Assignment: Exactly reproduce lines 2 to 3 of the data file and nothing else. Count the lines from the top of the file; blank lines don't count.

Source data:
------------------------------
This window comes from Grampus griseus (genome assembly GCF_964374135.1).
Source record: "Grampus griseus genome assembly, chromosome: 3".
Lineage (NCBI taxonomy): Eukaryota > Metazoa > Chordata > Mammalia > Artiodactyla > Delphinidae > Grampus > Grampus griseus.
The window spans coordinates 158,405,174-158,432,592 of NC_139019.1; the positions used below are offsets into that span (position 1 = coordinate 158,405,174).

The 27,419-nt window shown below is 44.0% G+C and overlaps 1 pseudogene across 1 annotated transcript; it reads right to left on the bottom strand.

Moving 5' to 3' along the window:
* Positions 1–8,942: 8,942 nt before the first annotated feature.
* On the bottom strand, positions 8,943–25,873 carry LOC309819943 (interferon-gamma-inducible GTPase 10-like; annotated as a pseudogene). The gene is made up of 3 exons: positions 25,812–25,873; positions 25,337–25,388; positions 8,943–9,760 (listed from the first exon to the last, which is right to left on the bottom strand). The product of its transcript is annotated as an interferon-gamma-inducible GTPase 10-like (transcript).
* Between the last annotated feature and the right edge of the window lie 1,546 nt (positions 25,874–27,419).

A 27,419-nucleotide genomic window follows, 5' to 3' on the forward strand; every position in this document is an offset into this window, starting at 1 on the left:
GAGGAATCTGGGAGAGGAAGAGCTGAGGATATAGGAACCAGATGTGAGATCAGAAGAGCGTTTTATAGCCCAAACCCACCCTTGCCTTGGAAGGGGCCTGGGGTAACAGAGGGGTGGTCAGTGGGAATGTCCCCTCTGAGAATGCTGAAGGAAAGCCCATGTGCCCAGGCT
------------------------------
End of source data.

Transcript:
Source record: "Grampus griseus genome assembly, chromosome: 3".
Lineage (NCBI taxonomy): Eukaryota > Metazoa > Chordata > Mammalia > Artiodactyla > Delphinidae > Grampus > Grampus griseus.